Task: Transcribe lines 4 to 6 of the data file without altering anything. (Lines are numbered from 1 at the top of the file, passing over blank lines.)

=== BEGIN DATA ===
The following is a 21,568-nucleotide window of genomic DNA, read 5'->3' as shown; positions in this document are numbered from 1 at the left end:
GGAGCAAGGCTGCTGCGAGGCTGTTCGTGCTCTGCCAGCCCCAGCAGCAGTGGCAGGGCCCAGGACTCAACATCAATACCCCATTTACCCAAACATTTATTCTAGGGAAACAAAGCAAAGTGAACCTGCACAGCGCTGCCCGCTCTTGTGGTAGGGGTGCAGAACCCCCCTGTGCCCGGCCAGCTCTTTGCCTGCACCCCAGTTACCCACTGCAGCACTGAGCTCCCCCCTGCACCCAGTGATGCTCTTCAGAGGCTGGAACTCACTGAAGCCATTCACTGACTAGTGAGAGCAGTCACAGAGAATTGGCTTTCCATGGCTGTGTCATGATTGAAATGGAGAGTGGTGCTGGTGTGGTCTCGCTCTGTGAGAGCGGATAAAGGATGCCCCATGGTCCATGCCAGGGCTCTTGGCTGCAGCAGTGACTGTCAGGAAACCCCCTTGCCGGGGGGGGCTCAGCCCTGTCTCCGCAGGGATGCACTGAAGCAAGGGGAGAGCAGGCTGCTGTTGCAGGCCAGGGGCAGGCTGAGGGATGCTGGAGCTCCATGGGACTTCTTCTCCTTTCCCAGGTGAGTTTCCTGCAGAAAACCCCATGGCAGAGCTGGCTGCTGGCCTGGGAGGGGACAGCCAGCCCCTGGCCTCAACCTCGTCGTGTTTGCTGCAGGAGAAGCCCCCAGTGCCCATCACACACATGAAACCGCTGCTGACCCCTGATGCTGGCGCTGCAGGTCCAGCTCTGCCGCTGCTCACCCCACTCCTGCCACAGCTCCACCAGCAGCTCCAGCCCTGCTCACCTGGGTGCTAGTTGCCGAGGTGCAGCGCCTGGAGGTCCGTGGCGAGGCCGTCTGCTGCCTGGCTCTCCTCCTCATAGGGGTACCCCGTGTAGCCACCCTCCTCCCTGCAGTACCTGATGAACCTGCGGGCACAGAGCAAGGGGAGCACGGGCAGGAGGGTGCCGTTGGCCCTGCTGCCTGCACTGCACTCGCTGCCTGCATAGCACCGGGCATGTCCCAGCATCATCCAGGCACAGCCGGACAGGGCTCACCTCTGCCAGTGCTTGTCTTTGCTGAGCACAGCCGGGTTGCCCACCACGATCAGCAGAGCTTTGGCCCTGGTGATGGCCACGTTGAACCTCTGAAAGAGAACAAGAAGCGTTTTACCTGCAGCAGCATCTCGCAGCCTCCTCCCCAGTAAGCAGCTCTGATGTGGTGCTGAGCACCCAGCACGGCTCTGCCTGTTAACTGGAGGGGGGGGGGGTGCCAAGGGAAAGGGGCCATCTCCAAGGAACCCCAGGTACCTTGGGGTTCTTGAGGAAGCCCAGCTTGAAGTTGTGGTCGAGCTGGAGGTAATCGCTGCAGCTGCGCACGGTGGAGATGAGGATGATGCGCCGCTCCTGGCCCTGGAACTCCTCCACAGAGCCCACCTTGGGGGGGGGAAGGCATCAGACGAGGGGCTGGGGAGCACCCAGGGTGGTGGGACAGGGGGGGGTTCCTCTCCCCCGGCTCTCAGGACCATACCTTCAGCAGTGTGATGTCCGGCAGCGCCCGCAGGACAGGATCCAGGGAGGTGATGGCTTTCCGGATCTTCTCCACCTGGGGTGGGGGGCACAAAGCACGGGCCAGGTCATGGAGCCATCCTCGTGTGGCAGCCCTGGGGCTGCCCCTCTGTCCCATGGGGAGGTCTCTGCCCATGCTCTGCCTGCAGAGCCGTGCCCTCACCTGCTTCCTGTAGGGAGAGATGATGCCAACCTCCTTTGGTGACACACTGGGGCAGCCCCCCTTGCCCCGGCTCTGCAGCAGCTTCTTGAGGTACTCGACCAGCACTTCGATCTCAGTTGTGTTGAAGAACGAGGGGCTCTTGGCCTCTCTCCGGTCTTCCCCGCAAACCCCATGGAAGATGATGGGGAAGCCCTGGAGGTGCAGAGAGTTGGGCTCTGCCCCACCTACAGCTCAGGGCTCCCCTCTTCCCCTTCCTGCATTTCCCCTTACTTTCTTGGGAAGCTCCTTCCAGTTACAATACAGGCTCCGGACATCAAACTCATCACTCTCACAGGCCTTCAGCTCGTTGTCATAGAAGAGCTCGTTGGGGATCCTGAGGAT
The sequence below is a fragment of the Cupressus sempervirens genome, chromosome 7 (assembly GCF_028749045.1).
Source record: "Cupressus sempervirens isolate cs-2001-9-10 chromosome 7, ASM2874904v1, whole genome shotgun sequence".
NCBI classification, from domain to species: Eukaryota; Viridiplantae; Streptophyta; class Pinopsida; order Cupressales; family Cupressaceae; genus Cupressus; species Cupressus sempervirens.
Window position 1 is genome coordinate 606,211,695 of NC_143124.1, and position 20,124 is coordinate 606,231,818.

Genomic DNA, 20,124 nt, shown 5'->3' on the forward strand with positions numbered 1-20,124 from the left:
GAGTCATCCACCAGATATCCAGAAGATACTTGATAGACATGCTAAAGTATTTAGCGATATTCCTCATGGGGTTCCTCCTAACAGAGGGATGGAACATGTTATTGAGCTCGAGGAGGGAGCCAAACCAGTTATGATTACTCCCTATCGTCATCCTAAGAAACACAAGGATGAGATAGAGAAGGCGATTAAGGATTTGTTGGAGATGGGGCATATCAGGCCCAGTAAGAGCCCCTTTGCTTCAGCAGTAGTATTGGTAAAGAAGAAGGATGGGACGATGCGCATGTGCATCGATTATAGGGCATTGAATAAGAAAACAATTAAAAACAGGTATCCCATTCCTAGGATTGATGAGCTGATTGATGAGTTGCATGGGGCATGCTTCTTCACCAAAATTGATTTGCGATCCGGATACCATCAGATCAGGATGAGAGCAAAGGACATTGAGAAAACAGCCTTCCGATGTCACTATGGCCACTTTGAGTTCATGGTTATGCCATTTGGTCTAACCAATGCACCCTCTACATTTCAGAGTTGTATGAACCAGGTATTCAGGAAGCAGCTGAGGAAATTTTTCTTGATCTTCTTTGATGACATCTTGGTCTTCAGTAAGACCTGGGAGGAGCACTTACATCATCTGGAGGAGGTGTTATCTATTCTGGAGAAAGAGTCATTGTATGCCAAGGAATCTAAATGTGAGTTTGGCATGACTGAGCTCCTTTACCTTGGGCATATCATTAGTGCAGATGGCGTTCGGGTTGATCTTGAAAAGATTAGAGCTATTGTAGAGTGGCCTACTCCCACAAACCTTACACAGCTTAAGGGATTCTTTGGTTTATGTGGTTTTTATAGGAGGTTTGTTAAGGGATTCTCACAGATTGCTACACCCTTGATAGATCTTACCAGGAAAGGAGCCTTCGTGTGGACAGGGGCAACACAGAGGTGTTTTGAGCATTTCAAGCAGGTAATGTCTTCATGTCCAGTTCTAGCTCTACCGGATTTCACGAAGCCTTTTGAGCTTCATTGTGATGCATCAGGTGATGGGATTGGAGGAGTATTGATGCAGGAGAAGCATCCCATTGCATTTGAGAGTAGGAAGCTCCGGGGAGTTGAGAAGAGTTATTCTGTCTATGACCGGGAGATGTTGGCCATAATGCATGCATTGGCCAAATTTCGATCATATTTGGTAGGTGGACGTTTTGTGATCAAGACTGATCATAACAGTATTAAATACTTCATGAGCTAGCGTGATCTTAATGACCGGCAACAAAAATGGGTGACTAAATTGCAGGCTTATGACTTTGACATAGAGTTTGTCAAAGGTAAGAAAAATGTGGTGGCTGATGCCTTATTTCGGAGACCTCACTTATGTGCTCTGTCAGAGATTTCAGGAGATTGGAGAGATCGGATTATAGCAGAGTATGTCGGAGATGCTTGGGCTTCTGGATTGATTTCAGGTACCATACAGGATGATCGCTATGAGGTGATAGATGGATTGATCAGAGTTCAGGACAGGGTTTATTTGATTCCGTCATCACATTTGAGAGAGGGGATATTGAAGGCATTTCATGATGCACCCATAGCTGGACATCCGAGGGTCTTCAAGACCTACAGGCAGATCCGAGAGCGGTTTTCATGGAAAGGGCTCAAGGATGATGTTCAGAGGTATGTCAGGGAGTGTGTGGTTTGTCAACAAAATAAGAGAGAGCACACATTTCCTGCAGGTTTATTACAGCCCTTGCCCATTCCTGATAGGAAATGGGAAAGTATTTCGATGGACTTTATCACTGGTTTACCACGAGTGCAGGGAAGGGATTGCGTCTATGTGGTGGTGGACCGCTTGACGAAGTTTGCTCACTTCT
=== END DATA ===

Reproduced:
Source record: "Cupressus sempervirens isolate cs-2001-9-10 chromosome 7, ASM2874904v1, whole genome shotgun sequence".
NCBI classification, from domain to species: Eukaryota; Viridiplantae; Streptophyta; class Pinopsida; order Cupressales; family Cupressaceae; genus Cupressus; species Cupressus sempervirens.
Window position 1 is genome coordinate 606,211,695 of NC_143124.1, and position 20,124 is coordinate 606,231,818.